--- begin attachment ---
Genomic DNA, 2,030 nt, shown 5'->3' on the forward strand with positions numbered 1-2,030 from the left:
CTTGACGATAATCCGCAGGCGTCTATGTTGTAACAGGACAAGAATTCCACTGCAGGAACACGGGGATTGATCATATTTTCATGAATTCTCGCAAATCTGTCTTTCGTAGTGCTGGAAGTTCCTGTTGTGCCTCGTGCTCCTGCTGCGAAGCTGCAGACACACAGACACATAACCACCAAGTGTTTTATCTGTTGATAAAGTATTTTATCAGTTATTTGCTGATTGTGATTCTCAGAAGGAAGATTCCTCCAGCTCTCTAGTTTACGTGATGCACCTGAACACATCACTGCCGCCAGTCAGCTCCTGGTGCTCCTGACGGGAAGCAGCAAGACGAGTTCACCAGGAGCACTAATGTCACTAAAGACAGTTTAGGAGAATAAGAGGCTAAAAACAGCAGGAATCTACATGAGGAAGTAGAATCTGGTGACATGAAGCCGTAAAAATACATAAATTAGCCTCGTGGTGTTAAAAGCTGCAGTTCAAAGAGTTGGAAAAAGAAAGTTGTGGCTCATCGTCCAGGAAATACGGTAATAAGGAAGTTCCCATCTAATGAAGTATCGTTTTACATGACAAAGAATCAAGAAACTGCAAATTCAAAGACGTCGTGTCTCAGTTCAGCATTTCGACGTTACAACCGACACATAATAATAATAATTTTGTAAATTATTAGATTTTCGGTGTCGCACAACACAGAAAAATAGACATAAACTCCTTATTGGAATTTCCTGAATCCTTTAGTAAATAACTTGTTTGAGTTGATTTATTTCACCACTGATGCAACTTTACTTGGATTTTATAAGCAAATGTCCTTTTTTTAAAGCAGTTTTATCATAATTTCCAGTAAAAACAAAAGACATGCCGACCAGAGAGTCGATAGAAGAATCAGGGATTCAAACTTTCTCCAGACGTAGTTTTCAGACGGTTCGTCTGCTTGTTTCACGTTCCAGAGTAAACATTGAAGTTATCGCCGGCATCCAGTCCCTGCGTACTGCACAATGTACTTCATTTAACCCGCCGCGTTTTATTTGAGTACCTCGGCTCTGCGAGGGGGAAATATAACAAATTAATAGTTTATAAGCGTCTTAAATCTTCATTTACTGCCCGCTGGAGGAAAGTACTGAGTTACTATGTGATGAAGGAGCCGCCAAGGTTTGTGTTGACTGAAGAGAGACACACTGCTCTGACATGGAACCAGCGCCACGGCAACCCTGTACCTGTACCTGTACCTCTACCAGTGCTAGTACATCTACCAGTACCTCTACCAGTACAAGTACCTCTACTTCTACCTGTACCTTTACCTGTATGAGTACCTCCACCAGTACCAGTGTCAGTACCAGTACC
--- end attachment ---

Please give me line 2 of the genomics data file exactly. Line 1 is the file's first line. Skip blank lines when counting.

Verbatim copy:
CTTGACGATAATCCGCAGGCGTCTATGTTGTAACAGGACAAGAATTCCACTGCAGGAACACGGGGATTGATCATATTTTCATGAATTCTCGCAAATCTGTCTTTCGTAGTGCTGGAAGTTCCTGTTGTGCCTCGTGCTCCTGCTGCGAAGCTGCAGACACACAGACACATAACCACCAAGTGTTTTATCTGTTGATAAAGTATTTTATCAGTTATTTGCTGATTGTGATTCTCAGAAGGAAGATTCCTCCAGCTCTCTAGTTTACGTGATGCACCTGAACACATCACTGCCGCCAGTCAGCTCCTGGTGCTCCTGACGGGAAGCAGCAAGACGAGTTCACCAGGAGCACTAATGTCACTAAAGACAGTTTAGGAGAATAAGAGGCTAAAAACAGCAGGAATCTACATGAGGAAGTAGAATCTGGTGACATGAAGCCGTAAAAATACATAAATTAGCCTCGTGGTGTTAAAAGCTGCAGTTCAAAGAGTTGGAAAAAGAAAGTTGTGGCTCATCGTCCAGGAAATACGGTAATAAGGAAGTTCCCATCTAATGAAGTATCGTTTTACATGACAAAGAATCAAGAAACTGCAAATTCAAAGACGTCGTGTCTCAGTTCAGCATTTCGACGTTACAACCGACACATAATAATAATAATTTTGTAAATTATTAGATTTTCGGTGTCGCACAACACAGAAAAATAGACATAAACTCCTTATTGGAATTTCCTGAATCCTTTAGTAAATAACTTGTTTGAGTTGATTTATTTCACCACTGATGCAACTTTACTTGGATTTTATAAGCAAATGTCCTTTTTTTAAAGCAGTTTTATCATAATTTCCAGTAAAAACAAAAGACATGCCGACCAGAGAGTCGATAGAAGAATCAGGGATTCAAACTTTCTCCAGACGTAGTTTTCAGACGGTTCGTCTGCTTGTTTCACGTTCCAGAGTAAACATTGAAGTTATCGCCGGCATCCAGTCCCTGCGTACTGCACAATGTACTTCATTTAACCCGCCGCGTTTTATTTGAGTACCTCGGCTCTGCGAGGGGGAAATATAACAAATTAATAGTTTATAAGCGTCTTAAATCTTCATTTACTGCCCGCTGGAGGAAAGTACTGAGTTACTATGTGATGAAGGAGCCGCCAAGGTTTGTGTTGACTGAAGAGAGACACACTGCTCTGACATGGAACCAGCGCCACGGCAACCCTGTACCTGTACCTGTACCTCTACCAGTGCTAGTACATCTACCAGTACCTCTACCAGTACAAGTACCTCTACTTCTACCTGTACCTTTACCTGTATGAGTACCTCCACCAGTACCAGTGTCAGTACCAGTACC